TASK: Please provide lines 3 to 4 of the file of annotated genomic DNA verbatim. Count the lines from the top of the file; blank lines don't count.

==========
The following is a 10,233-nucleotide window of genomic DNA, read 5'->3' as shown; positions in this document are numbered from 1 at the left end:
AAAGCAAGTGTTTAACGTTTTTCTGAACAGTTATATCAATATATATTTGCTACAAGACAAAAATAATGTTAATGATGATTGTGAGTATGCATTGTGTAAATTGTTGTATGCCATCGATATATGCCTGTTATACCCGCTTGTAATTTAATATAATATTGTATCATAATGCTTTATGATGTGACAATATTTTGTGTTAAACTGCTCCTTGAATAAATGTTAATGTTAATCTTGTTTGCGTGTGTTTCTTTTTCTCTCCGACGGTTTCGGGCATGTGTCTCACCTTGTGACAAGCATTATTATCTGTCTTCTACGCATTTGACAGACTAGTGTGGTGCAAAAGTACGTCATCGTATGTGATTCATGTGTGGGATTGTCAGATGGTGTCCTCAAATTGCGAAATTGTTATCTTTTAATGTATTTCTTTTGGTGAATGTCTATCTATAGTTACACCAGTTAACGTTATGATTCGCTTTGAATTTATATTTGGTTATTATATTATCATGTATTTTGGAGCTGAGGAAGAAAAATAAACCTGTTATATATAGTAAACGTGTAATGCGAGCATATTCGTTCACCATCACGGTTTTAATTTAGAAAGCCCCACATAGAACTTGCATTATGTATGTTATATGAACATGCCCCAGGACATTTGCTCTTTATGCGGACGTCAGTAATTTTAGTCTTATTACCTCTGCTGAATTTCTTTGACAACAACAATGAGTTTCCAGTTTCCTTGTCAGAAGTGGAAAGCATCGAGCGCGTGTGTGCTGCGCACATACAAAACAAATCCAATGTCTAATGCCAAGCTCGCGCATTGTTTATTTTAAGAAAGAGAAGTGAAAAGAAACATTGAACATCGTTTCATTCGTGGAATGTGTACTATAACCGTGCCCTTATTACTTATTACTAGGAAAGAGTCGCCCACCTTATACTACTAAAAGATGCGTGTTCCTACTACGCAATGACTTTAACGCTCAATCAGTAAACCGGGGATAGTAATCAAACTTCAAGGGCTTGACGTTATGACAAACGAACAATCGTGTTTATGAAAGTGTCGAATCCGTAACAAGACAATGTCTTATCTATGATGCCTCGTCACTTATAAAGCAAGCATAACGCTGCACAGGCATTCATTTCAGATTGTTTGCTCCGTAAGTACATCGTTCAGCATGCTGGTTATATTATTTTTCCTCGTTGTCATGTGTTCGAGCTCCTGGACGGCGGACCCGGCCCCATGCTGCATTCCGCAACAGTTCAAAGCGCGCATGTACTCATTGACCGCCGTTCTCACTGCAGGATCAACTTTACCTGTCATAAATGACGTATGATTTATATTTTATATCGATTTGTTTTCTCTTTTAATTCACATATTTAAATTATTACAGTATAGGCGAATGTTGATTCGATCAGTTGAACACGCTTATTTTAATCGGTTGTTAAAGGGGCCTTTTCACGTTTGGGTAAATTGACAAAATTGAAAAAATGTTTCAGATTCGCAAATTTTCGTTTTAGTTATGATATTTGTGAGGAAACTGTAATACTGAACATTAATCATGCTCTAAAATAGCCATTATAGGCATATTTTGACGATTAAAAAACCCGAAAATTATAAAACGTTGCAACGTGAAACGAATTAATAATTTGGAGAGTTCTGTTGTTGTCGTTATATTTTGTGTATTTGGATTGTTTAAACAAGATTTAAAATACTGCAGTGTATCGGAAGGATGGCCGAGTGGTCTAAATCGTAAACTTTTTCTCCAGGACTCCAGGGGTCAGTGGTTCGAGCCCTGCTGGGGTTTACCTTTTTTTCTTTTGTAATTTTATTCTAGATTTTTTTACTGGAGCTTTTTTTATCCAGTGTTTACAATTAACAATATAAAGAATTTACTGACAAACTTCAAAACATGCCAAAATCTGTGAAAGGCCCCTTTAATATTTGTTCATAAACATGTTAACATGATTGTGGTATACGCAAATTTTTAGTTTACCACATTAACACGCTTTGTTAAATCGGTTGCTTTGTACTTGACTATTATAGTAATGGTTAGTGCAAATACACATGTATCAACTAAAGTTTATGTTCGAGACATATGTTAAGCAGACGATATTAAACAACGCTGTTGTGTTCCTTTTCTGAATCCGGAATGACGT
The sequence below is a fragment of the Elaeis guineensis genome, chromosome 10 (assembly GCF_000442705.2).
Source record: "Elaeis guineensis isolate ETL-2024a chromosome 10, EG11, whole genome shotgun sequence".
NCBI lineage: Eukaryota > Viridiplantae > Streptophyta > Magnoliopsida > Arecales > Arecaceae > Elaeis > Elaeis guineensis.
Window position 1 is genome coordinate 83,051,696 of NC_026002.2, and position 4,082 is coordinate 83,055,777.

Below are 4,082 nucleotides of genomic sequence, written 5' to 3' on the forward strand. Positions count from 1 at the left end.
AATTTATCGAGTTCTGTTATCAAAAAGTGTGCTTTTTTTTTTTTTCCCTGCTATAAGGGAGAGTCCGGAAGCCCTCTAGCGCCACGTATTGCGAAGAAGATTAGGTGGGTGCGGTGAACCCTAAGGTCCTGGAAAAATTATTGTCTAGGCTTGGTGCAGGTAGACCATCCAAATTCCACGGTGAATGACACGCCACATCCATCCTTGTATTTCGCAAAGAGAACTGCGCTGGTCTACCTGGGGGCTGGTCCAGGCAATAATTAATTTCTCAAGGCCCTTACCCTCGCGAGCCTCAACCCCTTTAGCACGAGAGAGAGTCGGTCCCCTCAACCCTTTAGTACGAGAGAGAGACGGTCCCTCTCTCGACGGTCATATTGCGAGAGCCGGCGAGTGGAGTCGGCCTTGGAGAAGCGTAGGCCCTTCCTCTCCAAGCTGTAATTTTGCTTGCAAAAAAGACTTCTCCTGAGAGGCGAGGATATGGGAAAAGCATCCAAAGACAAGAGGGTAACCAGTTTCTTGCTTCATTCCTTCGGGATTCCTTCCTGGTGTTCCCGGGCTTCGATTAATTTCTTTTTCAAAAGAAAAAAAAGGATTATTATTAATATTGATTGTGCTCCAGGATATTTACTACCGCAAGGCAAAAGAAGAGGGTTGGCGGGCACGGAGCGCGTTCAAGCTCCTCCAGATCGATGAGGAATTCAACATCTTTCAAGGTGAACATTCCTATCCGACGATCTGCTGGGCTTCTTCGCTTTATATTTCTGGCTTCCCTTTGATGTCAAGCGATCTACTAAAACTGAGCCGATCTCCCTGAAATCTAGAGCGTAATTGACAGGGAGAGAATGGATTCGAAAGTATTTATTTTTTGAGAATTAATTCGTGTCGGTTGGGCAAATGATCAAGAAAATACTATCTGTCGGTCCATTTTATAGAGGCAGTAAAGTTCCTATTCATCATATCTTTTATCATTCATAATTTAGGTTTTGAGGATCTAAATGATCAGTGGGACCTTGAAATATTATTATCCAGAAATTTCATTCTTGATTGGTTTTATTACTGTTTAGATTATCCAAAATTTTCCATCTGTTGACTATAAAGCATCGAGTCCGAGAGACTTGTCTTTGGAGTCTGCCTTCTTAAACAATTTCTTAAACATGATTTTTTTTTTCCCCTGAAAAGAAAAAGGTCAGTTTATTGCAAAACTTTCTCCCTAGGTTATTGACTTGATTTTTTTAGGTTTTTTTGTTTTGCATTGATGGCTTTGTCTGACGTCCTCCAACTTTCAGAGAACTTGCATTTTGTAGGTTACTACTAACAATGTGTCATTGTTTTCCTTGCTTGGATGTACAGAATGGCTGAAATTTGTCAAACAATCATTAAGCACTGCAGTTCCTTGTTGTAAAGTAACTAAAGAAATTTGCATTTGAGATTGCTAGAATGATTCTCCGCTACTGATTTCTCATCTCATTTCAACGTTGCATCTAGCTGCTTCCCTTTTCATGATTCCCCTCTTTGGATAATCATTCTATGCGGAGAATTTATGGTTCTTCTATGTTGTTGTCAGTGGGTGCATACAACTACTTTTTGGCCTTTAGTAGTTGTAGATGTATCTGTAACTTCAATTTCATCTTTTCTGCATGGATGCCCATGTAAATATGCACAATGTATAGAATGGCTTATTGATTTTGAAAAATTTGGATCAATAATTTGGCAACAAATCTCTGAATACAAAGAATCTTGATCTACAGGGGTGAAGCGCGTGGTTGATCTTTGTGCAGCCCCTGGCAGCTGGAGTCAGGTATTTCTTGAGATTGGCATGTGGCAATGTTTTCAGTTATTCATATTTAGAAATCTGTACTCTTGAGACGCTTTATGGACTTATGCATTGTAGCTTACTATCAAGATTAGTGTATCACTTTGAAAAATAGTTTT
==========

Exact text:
The sequence below is a fragment of the Elaeis guineensis genome, chromosome 10 (assembly GCF_000442705.2).
Source record: "Elaeis guineensis isolate ETL-2024a chromosome 10, EG11, whole genome shotgun sequence".